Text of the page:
Nutritional Pearls: Is All Saturated Fat Bad?
Rosanne is a 63-year-old overweight woman who is concerned about her cholesterol levels. After doing some research on the Internet, she has decided to try to cut out all saturated fat from her diet. She questions whether this is her best option or if you have a different recommendation.
How would you advise your patient?
(Answer and discussion on next page)
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Answer: High-quality food sources, eaten in moderate amounts, are the best option for a healthy diet.
The big news in nutrition is that not all saturated fat is bad for you. Two studies looked at different types of saturated fat: one discussed very-long-chain saturated fatty acids1 (a certain type of saturated fat), and another looked at the risk of diabetes2 associated with greater intake of high-fat dairy products and higher-fat unprocessed meats.
The latter, while a long-term study, relied on the participants to accurately report their diets—then assumed that their diets would remain the same throughout the study. While it's reasonable to believe that people tend to eat about the same things over time as a research method it is not nearly as powerful as, say, yearly dietary questionnaires. Nor is it nearly as powerful as simply providing all of the participants' food for a period of time. That's quite expensive, however, and of necessity that type of research is usually limited to small groups of subjects, as in today's study.
Carbs Vs Saturated Fat: Which Should You Avoid?
Saturated Fats Not Linked to Greater Risk of Heart Disease
A team in Denmark recruited 14 overweight, postmenopausal women to participate in their feeding study. Each participant was provided with all meals and snacks for 2 weeks, in amounts designed to maintain their body weight. They were randomly assigned to 1 of 3 types of diets. Two of the diets were higher in saturated fat, while a third diet was lower in fat, as follows:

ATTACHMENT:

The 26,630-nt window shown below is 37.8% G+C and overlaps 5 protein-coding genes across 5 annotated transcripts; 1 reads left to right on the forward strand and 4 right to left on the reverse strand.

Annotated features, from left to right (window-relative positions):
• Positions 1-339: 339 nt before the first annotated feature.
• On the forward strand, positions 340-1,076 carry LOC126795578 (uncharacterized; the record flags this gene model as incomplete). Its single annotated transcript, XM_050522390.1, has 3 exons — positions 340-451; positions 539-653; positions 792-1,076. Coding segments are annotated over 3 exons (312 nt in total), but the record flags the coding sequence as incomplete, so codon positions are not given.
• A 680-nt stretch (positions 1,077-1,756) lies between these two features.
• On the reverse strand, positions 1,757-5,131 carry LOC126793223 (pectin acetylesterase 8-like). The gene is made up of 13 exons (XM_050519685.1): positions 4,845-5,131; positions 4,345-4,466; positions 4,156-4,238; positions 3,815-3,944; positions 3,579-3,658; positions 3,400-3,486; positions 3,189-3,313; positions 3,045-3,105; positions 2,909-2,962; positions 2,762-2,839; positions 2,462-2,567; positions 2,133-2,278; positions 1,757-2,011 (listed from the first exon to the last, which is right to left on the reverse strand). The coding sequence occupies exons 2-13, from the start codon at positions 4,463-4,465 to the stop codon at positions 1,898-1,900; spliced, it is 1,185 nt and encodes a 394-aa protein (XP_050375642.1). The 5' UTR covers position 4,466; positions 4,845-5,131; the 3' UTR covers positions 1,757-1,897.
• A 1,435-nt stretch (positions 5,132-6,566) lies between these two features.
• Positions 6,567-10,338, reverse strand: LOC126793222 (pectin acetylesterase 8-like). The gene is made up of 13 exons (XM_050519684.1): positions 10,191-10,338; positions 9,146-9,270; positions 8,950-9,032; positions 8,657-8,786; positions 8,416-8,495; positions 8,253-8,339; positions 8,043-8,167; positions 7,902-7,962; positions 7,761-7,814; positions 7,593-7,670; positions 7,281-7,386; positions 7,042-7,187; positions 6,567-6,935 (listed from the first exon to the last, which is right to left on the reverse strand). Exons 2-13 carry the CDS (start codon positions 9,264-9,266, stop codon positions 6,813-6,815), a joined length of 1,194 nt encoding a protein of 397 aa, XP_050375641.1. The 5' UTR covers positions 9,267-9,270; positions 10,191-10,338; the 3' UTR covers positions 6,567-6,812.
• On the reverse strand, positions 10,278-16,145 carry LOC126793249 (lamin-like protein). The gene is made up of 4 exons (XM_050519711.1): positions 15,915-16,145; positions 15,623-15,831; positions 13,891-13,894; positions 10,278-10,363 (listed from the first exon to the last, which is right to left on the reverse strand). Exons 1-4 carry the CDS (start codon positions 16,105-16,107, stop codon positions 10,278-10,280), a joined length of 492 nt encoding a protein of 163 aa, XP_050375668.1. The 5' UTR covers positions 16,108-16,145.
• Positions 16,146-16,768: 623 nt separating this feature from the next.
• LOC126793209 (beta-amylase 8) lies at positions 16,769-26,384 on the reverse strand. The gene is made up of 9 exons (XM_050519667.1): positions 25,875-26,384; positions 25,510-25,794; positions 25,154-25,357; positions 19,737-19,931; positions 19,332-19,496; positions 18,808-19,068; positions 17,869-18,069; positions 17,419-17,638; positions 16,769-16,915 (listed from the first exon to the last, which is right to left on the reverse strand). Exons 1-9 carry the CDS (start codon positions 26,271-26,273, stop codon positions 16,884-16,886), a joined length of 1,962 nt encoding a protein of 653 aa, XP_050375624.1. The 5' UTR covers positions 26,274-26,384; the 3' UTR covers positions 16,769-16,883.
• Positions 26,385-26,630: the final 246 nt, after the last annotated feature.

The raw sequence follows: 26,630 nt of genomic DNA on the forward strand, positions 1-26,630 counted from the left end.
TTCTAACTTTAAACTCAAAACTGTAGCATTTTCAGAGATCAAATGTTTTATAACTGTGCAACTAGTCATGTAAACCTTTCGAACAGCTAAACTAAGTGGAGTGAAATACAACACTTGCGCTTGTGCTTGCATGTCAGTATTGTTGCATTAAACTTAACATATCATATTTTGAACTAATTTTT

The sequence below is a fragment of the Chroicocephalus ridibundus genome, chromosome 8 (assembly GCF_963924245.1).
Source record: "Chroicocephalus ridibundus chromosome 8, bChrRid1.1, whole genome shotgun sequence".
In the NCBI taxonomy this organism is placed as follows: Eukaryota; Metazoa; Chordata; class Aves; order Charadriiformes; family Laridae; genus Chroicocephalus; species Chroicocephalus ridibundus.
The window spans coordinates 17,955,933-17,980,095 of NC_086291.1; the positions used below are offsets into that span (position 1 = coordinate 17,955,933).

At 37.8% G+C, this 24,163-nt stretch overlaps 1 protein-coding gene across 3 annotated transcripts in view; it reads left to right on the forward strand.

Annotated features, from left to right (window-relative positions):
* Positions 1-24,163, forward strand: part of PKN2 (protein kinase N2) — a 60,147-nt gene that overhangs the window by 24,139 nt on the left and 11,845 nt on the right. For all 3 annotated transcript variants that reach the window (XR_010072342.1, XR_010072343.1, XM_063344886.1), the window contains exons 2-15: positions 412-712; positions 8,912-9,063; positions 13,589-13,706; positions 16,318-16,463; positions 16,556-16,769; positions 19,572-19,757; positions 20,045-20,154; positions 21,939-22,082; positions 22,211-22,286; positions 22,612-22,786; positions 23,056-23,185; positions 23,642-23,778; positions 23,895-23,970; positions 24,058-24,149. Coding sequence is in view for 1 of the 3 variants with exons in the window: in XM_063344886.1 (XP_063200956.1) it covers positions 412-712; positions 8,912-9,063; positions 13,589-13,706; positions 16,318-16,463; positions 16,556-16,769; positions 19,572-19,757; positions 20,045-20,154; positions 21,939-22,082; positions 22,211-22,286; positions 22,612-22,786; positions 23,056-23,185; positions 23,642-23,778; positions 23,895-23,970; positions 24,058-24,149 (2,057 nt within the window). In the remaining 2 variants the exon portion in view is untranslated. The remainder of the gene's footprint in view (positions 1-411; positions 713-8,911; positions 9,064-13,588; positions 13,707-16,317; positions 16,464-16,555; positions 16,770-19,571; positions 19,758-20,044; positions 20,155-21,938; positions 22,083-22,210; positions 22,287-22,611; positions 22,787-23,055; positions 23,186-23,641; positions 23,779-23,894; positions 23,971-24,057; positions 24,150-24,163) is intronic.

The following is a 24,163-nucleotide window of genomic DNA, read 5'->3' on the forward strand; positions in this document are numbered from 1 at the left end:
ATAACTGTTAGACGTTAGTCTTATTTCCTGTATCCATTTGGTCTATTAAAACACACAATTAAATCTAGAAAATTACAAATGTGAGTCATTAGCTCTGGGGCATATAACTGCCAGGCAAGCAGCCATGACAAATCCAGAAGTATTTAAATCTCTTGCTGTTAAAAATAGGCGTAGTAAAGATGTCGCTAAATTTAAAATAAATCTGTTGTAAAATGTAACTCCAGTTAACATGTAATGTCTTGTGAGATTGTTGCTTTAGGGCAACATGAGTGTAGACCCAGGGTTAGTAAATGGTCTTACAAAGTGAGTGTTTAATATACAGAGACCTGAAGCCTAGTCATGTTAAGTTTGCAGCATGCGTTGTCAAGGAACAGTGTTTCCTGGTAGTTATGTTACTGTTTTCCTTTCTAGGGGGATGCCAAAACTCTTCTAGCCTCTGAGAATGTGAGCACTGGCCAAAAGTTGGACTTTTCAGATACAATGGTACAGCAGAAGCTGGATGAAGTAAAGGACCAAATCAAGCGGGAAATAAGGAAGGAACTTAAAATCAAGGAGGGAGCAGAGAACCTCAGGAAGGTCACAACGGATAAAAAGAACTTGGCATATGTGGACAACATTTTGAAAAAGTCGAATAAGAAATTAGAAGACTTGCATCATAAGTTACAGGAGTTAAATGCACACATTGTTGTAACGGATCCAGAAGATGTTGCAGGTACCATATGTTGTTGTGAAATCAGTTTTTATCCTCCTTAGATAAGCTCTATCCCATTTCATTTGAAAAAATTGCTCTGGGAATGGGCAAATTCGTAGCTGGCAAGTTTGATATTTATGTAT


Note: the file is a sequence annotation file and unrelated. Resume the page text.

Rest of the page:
- A cheese diet, in which they consumed 36% of their energy from fats (half of that in saturated fat), 49% of their energy from carbohydrates, and 15% from protein. Half of the fats came from high-fat cheese.
- A meat diet, with 36% of energy from fat (also half of that in saturated fat), 49% of energy from carbohydrates, and 15% from protein. Half of the fats came from high-fat processed and unprocessed meats.
- A carb (low-fat) diet, with 23% of energy from fat (also half in saturated fat), 60% of energy from carbohydrates, and 15% from protein. This diet did not include any dairy products but did include lean meats.
After 2 weeks (known to be the amount of time to see dietary changes in cholesterol levels), the participants showed no change in their weight, waist or hip circumference, or blood pressure. Those who followed the cheese diet improved their HDL cholesterol (the good cholesterol) by 5% over the (low-fat) carb diet, while those on the meat diet improved their HDL by 8% over the carb diet. There were otherwise no significant differences between the 3 diets in total cholesterol or LDL cholesterol (the bad cholesterol).
What’s The “Take Home”?
One thing of concern is that the researchers do not specify the types of meat consumed in the meat diet. It is simply described as "high-fat processed and unprocessed meats," although the study does mention beef and pork. By comparison, the authors describe the cheese diet as including half Danbo cheese (a popular local cheese containing 27% fat by weight) and half cheddar (33% fat by weight).
Another limitation, as I mentioned, is the relatively short duration of the study: While 2 weeks is enough time to see the types of changes the researchers were investigating, a longer term study with more participants would provide more insight into the effects of the saturated fats from the respective specific sources.
What we can conclude from this study is that demonizing a particular nutrient—or even a particular food—is not the answer. High-quality food sources, eaten in moderate amounts, are the most reasonable, and the most personally sustainable, solution to a healthy diet.
1. Food sources of fat may clarify the inconsistent role of dietary fat intake for incidence of type 2 diabetes. Am J Clin Nutr. 2015;101(5):1065-1080
2. Plasma phospholipid very-long-chain saturated fatty acids and incident diabetes in older adults: the Cardiovascular Health Study. Am J Clin Nutr. 2015;101(5):1047-1054
3. Diets with high-fat cheese, high-fat meat, or carbohydrate on cardiovascular risk markers in overweight postmenopausal women: a randomized crossover trial. Am J Clin Nutr. 2015;102:573-581